Story of a Match: Swansea

Posted by on October 17, 2011 in Match Analysis | 0 comments

I could get used to this winning feeling, you know. Three wins in four games following Saturday’s game have Norwich sitting comfortably mid table and with a settled side. But given the struggles we had against Swansea last year, the 2-0 home win masking a poor performance and then the 3-0 defeat away, how were we able to comfortably knock them off their perch this season?

Predictable Swans

Ultimately, Swansea were completely predictable and without any sort of backup plan once their preferred way of playing, controlling possession, was removed. Norwich came out of the blocks like the clappers and were 2-0 after just 9 minutes. There was no luck to these goals. Morison had the measure of the defence all game and showed it after 40 seconds with his perfect header down for Pilks. A few minutes later, the defence was again exposed as Martin stole in for the second. The defence Swansea have seems to have been picked mainly for its ability to build up play and control the football rather than its ability to defend. You’d never see a player like Leon Barnett in the Swansea backline, but he’s a far, far better defender than either Williams or Monk. Yet his strengths lie in, you know, defending, not passing. And all Swansea want to do is pass.

This isn’t necessarily a bad thing, not when you’ve got an end product anyway. But Swansea didn’t. Aside from their goal, after 12 minutes, Ruddy had a comfortable first half as Swansea reverted to type; endless passes followed by a long shot. This isn’t to say Norwich were comfortable, and nor were the fans. The more Swansea dominated the ball, the more restless the crowd became. I’m not sure whether they expected Swansea to turn up and dominate possession, but anyone who knows about the Swans should’ve. So Swansea piled on the pressure, and the Norwich defending at times became more and more desperate as they just launched it forward and waited for another wave…

Above you can see the Swansea passes between the 12th minute, when they scored, and half time. Here you can see them dominating the middle, passing it from side to side, involving the centrebacks, trying to get it wide and putting a couple of balls into the box. Above, you can see Norwich’s unsuccessful passes from the same period, increasingly relying on long balls and hoofs to clear the lines as Swansea piled on pressure. “Boring Boring Norwich” chanted the self indulgent Swansea fans, so wrapped up in their ‘Swanselona’ image that they seem to forget the only stat in football that matters: the result. I couldn’t put it better than Lambert himself did post match, saying he appreciates good football, but he appreciates results too. Just ask West Brom fans; there’s no virtue in getting relegated by stringing together 600 passes and getting no goals.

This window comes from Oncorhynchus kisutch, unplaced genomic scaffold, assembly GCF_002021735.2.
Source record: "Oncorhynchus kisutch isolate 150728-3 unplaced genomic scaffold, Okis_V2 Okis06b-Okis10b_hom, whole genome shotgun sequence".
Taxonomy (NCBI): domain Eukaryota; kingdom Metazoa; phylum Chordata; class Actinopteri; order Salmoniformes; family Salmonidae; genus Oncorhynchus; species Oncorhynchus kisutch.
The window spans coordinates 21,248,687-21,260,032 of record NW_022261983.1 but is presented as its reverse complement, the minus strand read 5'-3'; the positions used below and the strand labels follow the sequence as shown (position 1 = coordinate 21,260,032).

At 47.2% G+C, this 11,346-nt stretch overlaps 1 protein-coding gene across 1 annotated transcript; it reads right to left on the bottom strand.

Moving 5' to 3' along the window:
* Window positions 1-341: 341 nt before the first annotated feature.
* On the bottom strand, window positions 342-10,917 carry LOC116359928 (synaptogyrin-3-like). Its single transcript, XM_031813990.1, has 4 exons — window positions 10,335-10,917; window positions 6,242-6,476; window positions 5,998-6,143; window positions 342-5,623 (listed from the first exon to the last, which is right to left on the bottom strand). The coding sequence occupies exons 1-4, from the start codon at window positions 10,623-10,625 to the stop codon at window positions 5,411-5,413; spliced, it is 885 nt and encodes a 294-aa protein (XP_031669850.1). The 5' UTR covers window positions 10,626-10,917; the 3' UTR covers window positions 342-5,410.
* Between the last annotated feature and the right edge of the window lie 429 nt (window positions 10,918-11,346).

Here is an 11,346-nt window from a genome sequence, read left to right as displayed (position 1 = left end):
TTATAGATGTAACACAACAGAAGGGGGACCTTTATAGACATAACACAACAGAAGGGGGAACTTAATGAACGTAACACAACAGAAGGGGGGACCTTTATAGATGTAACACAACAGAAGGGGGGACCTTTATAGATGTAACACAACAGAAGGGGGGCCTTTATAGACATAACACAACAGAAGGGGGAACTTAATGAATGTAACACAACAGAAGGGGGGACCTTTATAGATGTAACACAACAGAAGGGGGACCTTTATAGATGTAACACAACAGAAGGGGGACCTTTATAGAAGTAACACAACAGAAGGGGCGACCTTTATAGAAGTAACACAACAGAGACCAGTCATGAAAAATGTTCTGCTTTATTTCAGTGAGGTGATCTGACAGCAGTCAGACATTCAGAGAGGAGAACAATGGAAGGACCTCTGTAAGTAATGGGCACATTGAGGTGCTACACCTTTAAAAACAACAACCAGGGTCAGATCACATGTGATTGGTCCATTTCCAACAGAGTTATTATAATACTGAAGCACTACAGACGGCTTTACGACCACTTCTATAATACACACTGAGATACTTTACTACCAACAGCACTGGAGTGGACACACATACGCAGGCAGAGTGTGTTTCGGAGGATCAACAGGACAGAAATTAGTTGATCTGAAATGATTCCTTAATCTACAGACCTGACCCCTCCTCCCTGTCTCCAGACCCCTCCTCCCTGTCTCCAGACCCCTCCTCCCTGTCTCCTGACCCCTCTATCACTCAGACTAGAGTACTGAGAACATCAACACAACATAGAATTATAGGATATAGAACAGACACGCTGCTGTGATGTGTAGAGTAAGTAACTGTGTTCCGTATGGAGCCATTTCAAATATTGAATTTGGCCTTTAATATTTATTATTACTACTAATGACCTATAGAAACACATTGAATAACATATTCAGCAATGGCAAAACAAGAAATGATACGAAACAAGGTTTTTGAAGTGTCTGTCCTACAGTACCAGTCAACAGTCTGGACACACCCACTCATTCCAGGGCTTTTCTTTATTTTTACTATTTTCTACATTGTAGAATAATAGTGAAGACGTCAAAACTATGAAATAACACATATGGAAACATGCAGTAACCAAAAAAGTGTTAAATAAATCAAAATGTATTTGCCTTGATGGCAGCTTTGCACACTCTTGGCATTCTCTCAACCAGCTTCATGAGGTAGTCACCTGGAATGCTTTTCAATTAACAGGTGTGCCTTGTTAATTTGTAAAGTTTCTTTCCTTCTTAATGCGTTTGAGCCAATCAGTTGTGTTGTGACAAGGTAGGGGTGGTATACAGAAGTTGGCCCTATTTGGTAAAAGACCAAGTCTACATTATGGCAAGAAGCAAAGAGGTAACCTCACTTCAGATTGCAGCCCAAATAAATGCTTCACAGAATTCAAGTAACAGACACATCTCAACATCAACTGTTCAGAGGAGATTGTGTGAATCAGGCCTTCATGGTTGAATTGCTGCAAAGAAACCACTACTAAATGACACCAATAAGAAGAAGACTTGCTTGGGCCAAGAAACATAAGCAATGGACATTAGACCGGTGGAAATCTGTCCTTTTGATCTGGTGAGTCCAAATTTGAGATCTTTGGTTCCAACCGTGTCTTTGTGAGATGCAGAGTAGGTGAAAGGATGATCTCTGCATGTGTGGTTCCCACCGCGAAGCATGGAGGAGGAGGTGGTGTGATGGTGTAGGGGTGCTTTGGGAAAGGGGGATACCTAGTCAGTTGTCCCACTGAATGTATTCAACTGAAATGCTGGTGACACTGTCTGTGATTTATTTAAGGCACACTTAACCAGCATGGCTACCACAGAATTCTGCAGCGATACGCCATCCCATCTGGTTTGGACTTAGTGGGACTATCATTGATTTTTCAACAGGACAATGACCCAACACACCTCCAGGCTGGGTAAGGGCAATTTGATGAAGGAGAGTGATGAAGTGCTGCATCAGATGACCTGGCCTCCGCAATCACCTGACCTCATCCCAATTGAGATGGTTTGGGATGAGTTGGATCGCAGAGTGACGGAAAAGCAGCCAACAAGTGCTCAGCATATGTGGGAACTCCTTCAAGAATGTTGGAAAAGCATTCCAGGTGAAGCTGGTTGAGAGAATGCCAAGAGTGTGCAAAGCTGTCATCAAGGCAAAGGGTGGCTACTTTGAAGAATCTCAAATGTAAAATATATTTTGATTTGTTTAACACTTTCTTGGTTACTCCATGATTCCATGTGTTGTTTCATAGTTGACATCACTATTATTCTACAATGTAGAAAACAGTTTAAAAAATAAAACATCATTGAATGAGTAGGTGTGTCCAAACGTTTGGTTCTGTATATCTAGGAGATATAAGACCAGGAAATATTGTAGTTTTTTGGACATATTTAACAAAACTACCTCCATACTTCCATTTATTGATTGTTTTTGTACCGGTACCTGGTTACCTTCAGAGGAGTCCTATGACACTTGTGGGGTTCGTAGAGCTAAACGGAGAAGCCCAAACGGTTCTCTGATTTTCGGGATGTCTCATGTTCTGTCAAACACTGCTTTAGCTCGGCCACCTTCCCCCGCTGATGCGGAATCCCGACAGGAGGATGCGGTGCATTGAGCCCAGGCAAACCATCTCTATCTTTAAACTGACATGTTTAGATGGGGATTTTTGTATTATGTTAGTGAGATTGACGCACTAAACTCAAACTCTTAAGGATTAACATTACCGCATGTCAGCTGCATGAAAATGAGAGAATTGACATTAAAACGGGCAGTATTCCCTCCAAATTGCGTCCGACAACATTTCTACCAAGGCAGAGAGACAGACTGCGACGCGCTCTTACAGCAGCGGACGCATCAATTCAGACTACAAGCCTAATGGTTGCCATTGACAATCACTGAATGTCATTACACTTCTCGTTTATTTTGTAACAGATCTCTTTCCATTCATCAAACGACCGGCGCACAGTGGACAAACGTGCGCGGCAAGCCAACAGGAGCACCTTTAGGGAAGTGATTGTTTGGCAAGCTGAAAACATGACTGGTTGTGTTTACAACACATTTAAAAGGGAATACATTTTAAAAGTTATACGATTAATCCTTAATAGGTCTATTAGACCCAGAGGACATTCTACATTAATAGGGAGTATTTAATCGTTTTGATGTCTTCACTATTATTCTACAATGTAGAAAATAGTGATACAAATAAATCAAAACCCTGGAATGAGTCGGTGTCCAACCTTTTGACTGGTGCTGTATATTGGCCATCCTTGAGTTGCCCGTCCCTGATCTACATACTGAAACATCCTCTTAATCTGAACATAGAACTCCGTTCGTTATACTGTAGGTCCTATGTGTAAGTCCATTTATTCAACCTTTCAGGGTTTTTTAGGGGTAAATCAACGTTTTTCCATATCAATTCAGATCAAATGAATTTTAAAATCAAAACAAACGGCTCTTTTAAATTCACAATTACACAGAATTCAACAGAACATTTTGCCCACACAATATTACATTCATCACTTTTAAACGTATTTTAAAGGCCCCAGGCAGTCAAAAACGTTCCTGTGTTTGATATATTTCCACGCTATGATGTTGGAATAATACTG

And here’s why. This zone between the half-way line and the final third of the pitch was owned by the Norwich defence. Whenever Swansea tried to break through, someone was there to break up play or put a foot in. They were content to let them play in front but once they got too close, a tackle was put in and the play broken up. For a period of the game that had the fans tense and quiet, it was reasonably comfortable and all credit for this has to go to the Norwich defence (and midfield). They concentrated on the job, were in the right position, and Hoolahan and Johnson in particular ran miles to close players down.

And the result was the comparison above. Swansea, dominant in possession and with a good few hundred more passes than us, mustered up less shots and mostly outside the box. Speculative long rangers that posed danger only to the crowd. Norwich, in contrast, made their possession count. Morison had the best game of his short Norwich career, first to every ball, harrying defenders, creating chances and making a real nuisance of himself. He deservedly picked up the man of the match award. Down the flanks, both Pilkington and Bennett were causing a hassle and getting the ball into the box while Wes, second half at least, began to run the show.

It was a triumph of managers, more than anything. Lambert had clearly learned the lessons of last year’s meetings with the Swans and had the players drilled to perfection. An example of this was getting Norwich players close to Swansea defenders every single time they had a goal kick. He removed the short ball and the chance for them to build up from the back and forced Vorm to hit it long. By removing these options, he won the tactical battle and the result was only a matter of time.

Another player in the overall chess game was Scott Sinclair. The dangerous winger was nullified by a combination of Naughton and, increasingly, Bennett who put in a hell of a shift down the right. His map of tackles above proof of his range that day, putting tackles in both boxes and winning the ball, and at one point racing back 60 yards to do so. Lambert had clearly isolated Sinclair as a dangerman, as we all know he is, and he was given no room all afternoon, and credit has to go to the players on the pitch who stuck to their jobs and played with the concentration and determination to see it through. A generally excellent performance and by the end, as we passed rings about them for the last 15 minutes, the chants of Boring Boring Norwich were coming from the Barclay.

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